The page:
The multinational corporation : its effects on the American labor force

UNCG Author/Contributor (non-UNCG co-authors, if there are any, appear on document)
Joseph Edward Chappell (Creator)
The University of North Carolina at Greensboro (UNCG )
Web Site:
Thomas Leary

Abstract: With the advent of the 1970's a new development arose upon the international economic scene, that of the American multinational corporation. In the wake of this development numerous economic effects with respect to employment, income, and labor standards resulted. These effects have had and will continue to have a profound impact upon the American labor force. It was the purpose of this thesis to investigate the operations of this new corporate concept with a thorough exploration of its effects upon American labor. It was hypothesized that unemployment could result from the outflows of capital and technology by multi-nationals . The procedures employed were two: An intensive investigation of the recent literature on labor and international economics was made: Similarly, current statistical data were gathered. However, no complex statistical correlations were utilized. Presentation of both organized labor's and the corporation's arguments was made. An objective viewpoint was then attempted by the writer. Due to the unavailability of relevant data on this phenomenon, the results of this study were necessarily inconclusive. Conditionally, it was concluded that unemployment was likely to be felt in the American labor force when direct multinational investment was permitted. Nevertheless, these effects might be mitigated as income from this investment flowed back to the American economy. Enough information was presented, however, to suggest that American labor standards and wage conditions must become, the international norm in order to counteract any such effects. Protectionist proposals, as embodied in the pending Burke-Hartke Act, were rejected as less desirable.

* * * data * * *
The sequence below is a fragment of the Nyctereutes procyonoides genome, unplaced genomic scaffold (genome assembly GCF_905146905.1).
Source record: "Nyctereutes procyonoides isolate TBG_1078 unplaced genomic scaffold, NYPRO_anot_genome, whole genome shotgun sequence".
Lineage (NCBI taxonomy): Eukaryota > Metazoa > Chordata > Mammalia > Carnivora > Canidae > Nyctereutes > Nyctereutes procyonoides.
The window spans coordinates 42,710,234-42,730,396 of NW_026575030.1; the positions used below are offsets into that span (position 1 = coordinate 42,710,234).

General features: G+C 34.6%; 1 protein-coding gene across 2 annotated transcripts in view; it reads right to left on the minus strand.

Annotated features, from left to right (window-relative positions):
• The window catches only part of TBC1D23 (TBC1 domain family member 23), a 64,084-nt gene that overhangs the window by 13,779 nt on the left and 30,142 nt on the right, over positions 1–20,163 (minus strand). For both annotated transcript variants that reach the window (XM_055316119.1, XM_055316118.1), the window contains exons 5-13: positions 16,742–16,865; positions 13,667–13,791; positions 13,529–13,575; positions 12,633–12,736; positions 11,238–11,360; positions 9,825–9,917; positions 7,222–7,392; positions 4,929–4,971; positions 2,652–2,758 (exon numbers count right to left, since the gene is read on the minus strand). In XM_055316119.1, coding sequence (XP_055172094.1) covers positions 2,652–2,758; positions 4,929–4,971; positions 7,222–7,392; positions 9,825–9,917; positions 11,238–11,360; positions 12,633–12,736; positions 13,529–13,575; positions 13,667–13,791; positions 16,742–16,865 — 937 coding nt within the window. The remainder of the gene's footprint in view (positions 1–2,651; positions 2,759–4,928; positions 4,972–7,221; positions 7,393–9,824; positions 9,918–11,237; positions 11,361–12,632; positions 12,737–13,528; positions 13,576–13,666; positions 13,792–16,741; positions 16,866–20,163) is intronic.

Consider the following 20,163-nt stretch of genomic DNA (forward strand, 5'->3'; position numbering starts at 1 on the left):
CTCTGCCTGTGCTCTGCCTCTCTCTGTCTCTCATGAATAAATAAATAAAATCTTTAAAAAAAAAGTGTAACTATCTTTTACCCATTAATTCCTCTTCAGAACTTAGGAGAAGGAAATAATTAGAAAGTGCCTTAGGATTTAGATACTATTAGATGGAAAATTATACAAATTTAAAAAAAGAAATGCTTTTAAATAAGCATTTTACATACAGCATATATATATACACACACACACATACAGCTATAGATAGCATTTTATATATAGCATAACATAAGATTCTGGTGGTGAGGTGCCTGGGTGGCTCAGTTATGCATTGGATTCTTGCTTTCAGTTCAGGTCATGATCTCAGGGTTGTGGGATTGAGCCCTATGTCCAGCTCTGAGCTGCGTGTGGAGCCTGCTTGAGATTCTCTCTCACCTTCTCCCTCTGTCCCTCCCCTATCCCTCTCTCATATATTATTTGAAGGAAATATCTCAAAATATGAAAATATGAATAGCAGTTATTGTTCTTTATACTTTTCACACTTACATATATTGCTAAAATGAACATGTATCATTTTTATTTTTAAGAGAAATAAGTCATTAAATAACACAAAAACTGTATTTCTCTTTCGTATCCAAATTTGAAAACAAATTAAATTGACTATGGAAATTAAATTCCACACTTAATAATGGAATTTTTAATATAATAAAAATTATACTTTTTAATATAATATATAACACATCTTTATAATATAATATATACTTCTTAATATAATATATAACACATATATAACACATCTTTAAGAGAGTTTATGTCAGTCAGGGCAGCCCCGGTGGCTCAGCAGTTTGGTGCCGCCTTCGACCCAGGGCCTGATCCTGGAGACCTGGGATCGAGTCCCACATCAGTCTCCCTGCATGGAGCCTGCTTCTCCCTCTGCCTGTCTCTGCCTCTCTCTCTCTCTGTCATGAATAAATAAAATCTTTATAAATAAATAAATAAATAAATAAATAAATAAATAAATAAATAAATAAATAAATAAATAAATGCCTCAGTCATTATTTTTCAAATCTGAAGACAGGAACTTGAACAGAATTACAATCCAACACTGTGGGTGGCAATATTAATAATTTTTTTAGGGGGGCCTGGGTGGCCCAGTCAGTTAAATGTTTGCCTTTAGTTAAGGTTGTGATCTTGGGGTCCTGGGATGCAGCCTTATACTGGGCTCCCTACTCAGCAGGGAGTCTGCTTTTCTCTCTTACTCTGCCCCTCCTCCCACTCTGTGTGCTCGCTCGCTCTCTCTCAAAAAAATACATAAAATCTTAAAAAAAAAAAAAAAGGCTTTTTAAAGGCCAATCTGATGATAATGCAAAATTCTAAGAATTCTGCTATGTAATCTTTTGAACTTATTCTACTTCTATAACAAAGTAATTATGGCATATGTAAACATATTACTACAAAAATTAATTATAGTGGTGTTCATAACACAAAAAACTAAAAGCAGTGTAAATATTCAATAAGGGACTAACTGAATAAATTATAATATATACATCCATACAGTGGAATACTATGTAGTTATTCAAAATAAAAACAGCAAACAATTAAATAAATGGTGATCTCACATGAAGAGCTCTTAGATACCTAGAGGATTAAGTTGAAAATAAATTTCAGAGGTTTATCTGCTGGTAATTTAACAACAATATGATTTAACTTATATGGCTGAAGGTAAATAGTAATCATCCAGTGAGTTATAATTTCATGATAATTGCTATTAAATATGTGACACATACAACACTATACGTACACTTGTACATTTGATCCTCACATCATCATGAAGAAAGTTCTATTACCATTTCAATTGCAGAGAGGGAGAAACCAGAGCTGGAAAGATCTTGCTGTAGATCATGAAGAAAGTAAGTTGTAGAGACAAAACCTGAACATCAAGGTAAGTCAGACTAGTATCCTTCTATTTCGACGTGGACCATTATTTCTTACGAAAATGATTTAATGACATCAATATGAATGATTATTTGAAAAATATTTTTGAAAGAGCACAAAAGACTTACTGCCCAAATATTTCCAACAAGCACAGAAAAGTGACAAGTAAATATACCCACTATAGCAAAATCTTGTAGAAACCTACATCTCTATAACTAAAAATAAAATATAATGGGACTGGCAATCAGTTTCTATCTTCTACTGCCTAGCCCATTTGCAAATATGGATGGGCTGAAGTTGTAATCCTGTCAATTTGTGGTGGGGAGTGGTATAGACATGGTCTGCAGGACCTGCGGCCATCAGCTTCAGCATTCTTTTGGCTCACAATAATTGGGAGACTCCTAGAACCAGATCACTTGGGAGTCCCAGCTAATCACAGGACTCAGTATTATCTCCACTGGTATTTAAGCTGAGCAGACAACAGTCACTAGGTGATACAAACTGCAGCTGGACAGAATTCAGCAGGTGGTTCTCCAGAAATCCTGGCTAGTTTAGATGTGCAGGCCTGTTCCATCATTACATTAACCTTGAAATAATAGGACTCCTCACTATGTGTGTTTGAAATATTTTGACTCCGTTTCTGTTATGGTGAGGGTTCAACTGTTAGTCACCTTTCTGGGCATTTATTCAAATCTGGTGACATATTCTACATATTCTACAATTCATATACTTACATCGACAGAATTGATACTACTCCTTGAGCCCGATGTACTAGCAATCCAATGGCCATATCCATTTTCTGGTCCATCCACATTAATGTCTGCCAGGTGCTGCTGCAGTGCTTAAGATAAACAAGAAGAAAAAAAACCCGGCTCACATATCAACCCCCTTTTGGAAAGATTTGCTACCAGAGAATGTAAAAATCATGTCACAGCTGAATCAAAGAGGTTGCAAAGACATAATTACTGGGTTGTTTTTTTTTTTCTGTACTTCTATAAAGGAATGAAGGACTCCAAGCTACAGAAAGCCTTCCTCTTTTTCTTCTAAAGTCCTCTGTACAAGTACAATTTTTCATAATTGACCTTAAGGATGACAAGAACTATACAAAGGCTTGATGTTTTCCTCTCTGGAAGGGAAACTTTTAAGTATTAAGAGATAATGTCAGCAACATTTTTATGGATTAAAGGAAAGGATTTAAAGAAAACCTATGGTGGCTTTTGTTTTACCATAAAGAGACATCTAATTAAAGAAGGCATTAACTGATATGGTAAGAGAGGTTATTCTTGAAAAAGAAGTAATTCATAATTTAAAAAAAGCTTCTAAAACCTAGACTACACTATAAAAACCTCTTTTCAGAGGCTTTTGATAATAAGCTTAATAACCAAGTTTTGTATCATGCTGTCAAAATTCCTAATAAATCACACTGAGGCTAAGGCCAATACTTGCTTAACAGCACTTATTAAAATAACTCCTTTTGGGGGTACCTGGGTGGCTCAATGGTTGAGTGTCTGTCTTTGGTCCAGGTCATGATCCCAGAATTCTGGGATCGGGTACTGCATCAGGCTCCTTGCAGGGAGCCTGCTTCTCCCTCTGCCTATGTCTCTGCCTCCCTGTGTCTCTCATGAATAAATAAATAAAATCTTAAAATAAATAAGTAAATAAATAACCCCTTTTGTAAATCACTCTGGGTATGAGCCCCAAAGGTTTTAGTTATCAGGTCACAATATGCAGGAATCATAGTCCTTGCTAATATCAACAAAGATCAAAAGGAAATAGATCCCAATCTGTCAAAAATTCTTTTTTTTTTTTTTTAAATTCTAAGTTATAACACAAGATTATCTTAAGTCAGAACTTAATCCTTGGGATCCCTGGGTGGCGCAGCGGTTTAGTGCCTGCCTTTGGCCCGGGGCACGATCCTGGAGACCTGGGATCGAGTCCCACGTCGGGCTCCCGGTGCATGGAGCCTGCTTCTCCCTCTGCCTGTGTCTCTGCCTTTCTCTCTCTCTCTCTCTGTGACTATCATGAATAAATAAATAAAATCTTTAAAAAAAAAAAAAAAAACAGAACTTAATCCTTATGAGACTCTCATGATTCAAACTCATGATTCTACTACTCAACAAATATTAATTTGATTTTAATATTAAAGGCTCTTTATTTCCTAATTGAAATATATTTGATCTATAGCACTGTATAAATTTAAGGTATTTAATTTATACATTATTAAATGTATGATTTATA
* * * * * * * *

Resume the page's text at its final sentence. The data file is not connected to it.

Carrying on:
Additional Information

Language: English
Date: 1972
International business enterprises $z United States
Labor policy $z United States
International economic relations
United States $x Economic conditions

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